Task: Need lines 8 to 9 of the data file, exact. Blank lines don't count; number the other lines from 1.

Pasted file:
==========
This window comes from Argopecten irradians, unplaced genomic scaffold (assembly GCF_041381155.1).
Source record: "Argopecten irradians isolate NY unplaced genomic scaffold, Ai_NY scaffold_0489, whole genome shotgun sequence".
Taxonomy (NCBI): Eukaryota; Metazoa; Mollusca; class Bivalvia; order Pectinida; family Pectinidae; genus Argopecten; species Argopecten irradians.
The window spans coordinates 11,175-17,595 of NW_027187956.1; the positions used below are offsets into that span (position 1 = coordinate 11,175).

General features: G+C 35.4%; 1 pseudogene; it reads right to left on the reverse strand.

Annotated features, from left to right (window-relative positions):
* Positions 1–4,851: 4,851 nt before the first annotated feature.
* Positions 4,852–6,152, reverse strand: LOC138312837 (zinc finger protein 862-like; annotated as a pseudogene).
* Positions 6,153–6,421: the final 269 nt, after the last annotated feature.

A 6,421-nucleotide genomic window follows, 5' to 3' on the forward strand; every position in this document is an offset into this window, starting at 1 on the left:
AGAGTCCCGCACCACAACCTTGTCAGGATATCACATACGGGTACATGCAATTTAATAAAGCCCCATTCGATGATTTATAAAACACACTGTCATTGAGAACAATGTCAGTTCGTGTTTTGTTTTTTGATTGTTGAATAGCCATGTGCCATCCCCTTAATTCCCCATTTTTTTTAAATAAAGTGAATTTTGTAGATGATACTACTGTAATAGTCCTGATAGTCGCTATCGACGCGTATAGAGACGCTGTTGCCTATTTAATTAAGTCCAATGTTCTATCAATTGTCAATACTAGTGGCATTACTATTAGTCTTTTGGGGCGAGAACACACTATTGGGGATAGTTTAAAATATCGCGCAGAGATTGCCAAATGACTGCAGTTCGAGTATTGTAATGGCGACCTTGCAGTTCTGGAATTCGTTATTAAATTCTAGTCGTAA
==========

* Positions 4,852–6,152, reverse strand: LOC138312837 (zinc finger protein 862-like; annotated as a pseudogene).
* Positions 6,153–6,421: the final 269 nt, after the last annotated feature.